To the Yale community:
The Yale Police Department’s response to a crime in progress on Saturday evening has generated substantial and critical conversations on campus and beyond. A Yale police officer detained an African American Yale College student who was in the vicinity of a reported crime, and who closely matched the physical description – including items of clothing – of the suspect. The actual suspect was found and arrested a short distance away.
Many in our community felt personal pain upon reading accounts of this incident on social media and in the press as they saw national debates about race, policing, and the use of force become a very local and personal story. We share these feelings and recognize that the interest in and reaction to this incident underscore that the work of making our campus and our society more inclusive, just, and safe remains an imperative for all of us.
Let us be clear: we have great faith in the Yale Police Department and admire the professionalism that its officers display on a daily basis to keep our campus safe. What happened on Cross Campus on Saturday is not a replay of what happened in Ferguson; Staten Island; Cleveland; or so many other places in our time and over time in the United States. The officer, who himself is African American, was responding to a specific description relayed by individuals who had reported a crime in progress.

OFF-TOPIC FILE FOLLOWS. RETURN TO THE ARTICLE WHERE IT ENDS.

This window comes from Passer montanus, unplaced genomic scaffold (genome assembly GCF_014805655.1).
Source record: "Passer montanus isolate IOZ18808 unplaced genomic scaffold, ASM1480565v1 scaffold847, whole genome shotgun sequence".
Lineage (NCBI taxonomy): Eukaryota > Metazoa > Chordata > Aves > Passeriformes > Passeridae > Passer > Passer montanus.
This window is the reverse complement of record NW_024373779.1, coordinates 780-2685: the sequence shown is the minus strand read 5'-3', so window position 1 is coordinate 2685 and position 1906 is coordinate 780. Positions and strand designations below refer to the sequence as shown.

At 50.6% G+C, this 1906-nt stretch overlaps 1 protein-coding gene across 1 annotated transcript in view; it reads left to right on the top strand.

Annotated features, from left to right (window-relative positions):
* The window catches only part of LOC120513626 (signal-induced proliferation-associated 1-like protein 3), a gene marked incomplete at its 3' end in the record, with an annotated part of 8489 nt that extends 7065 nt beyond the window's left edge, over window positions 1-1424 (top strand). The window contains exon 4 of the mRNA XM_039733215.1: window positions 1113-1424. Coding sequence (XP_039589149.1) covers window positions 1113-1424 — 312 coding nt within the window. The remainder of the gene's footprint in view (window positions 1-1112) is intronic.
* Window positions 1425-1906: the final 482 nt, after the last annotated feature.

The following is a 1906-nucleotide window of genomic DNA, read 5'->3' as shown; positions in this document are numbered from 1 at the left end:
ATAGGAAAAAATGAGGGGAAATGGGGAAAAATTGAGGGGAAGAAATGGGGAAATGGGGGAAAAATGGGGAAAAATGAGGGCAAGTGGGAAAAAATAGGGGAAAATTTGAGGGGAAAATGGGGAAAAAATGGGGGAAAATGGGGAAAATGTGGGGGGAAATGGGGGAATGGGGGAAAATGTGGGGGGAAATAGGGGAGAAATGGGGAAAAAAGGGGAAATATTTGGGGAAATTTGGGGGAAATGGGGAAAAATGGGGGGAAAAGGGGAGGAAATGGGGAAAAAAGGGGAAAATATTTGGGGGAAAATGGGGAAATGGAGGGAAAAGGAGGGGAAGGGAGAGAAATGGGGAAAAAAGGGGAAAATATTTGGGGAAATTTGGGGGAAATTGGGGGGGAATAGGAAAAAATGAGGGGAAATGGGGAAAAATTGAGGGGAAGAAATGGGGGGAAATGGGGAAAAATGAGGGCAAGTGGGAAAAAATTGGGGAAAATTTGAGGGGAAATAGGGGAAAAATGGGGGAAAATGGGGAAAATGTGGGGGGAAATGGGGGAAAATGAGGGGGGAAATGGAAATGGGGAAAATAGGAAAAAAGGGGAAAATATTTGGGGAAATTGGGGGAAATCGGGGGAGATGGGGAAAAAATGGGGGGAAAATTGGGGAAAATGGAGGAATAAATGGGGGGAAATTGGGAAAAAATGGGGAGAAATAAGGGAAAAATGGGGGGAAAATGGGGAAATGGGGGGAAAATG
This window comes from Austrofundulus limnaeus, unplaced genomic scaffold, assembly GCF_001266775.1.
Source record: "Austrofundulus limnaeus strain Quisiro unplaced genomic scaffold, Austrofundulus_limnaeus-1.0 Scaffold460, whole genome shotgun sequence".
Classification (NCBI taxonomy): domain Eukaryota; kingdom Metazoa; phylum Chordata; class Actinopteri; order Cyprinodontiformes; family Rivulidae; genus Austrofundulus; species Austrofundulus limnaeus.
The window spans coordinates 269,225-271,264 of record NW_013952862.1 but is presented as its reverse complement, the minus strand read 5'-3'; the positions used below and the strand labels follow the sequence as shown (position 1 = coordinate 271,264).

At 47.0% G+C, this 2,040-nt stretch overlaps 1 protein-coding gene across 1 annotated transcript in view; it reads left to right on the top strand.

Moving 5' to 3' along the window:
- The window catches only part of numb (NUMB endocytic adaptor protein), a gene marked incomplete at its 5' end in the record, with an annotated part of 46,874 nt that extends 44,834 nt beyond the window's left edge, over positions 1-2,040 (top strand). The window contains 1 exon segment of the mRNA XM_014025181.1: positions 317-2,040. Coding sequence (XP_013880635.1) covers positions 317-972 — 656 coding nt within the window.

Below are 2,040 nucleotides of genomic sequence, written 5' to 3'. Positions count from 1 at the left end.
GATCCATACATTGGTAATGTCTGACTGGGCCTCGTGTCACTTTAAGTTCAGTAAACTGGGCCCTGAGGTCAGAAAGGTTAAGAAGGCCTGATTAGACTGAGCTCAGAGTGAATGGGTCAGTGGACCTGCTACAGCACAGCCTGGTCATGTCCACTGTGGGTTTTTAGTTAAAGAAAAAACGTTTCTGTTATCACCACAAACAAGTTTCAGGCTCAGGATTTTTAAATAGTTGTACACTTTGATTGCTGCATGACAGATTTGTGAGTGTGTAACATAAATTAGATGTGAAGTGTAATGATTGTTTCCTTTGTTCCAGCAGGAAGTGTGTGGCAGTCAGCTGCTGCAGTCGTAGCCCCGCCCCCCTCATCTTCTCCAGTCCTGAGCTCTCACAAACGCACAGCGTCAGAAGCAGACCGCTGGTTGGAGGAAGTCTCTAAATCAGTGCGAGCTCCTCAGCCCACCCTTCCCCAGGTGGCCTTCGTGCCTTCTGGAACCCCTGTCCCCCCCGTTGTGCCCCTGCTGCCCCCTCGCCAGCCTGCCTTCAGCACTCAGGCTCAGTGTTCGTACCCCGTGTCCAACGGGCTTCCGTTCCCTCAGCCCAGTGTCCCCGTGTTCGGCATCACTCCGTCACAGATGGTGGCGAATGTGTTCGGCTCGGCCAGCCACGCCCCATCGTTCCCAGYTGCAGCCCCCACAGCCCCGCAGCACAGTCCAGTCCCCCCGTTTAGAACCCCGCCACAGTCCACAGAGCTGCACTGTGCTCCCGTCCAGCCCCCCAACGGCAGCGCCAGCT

Even though the officer's decision to stop and detain the student may have been reasonable, the fact that he drew his weapon during the stop requires a careful review. For this reason, the Yale Police Department’s Internal Affairs unit is conducting a thorough and expeditious investigation of the circumstances surrounding the incident, and will report the findings of that investigation to us. We, in turn, will share the findings with the community. We ask that you allow us the time needed to collect and examine the facts from everyone involved.
For now, we should seize this moment as an opportunity to reflect, learn, and grow. There are real challenges here where the lines of race, inequality, and policing intersect, and we as teachers, students, and citizens must face them. These are not just someone else’s issues, located somewhere else; they are America’s issues, and they are our issues.
We should also remember in this moment to provide support to the members of our community who have been affected by the events of Saturday night. This includes the individuals directly involved, their families and friends, and anyone who has been troubled, confused, or angered.
We are mindful that an email message is insufficient to address fully all of the issues and questions that have been raised. We need honest conversations, real commitment, and follow-through. That process begins with the internal review, and will continue in the conversations that we will have and the actions we will take as a community. We hope you will join us in doing all that we can to make Yale, and our society, stronger and better.
Dean, Yale College
Chief, Yale Police Department